If you ever catch a glimpse of a turtle with a striking red stripe on the side of his head, then he's probably a red-eared slider (Trachemys scripta elegans). These mid-sized freshwater creatures are hard to miss because of these vivid elements of their appearance. Many people keep these semiaquatic turtles as pets.
Red-Eared Slider Turtle Basics
Mature red-eared slider turtles usually have upper shells between 5 and 11 inches in length. They generally weigh no more than 2 pounds or so, although the girls are usually bigger than the boys. These turtles typically inhabit sluggish and calm waters that feature plentiful vegetation, whether creeks, sloughs, swamps, lakes or ponds. They also gravitate to settings that are home to lots of places to bask -- think logs and stones. Red-eared turtles also like water environments with mud on the floor. Food-wise, they consume lots of beetles, tadpoles, snails, water plants and fish, which they seek out at the start of the morning and then again as the afternoon draws to a close. Reproductive activities are possible at any point in the year bar the summer months.
Red-eared sliders have brown or deep green upper shells, with mostly yellow plastrons. Their plastrons also display some dark spots. The skin that covers their legs, necks and most of their heads is green and adorned with narrow bright yellow streaking.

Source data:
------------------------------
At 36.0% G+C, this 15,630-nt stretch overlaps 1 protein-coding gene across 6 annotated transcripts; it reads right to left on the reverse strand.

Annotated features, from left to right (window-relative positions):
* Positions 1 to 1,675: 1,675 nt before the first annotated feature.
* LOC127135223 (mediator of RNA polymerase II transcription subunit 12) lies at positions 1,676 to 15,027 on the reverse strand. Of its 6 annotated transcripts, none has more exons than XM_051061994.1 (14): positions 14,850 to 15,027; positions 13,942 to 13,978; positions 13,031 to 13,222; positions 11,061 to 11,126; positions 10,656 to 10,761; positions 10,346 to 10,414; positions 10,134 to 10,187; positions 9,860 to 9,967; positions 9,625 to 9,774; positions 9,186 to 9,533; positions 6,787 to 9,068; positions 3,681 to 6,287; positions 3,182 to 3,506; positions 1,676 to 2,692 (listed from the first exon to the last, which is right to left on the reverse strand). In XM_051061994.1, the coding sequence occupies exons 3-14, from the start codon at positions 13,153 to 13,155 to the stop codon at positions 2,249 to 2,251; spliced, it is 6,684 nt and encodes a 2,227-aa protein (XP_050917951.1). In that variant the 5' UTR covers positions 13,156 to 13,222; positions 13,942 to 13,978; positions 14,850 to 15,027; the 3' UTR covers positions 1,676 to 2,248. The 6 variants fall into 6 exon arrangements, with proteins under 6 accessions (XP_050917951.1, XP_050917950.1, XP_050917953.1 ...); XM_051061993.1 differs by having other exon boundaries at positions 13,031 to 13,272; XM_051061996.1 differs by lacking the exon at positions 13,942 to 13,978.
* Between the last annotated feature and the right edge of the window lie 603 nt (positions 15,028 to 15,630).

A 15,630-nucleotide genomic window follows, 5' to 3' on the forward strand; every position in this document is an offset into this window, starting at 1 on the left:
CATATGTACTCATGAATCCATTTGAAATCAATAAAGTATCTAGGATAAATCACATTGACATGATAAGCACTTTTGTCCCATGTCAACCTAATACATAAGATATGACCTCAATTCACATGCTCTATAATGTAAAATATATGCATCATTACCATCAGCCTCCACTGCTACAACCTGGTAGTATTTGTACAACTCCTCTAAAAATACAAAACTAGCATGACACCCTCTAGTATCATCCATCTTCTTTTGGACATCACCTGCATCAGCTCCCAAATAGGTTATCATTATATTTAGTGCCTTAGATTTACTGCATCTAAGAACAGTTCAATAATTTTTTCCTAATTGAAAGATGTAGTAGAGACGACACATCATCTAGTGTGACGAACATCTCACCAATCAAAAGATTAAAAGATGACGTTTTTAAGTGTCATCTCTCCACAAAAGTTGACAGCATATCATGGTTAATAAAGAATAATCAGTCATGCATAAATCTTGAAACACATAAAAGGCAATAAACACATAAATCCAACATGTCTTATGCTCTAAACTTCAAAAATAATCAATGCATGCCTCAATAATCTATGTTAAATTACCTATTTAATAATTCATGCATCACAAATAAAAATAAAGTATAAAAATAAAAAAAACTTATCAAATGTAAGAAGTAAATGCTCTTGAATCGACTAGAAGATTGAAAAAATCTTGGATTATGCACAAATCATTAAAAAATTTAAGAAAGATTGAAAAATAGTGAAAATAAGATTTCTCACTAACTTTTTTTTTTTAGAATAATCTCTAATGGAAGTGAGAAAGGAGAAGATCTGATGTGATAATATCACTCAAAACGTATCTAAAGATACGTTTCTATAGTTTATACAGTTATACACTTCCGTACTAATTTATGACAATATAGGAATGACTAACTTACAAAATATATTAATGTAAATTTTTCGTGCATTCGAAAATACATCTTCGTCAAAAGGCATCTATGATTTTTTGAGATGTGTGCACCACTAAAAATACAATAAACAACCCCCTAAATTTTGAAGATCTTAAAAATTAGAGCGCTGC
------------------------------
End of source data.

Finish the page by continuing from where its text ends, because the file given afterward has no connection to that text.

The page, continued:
Since the overall green or brown colors of red-eared sliders is rather subtle and muted, the wide red stripes situated on their heads -- behind both of their eyes -- are extremely easy to notice. The crimson stripes are the reason for the common name for these turtles, after all.
Not Always Red
The name "red-eared slider" might make you think that the stripes are red 100 percent of the time, but that simply isn't the case. Although uncommon, some red-eared slider turtles have orange or yellow markings on the sides of their heads instead of red.
The red stripes of elderly male red-eared sliders are sometimes hard or impossible to detect. Aged males sometimes have inordinate amounts of dark pigmentation that can totally block out their red markings. This also often occurs with their yellow striping, as well. This is known as melanism, and it sometimes results, with time, in full black coloration.
- ReptileChannel.com: Red-Eared Slider Turtle Information and Care
- Texas Parks & Wildlife: Red-eared Slider
- United States Geological Survey: Red-eared Slider
- Ohio Department of Natural Resources: Red-eared Slider
- Michigan Department of Natural Resources: Red-eared Slider
- Maryland Department of Natural Resources: Red-eared Slider
- Missouri Department of Conservation: Red-eared Slider
- Virginia Department of Game & Inland Fisheries: Red-eared Slider
- City of Manhattan, Kansas: Red-eared Slider
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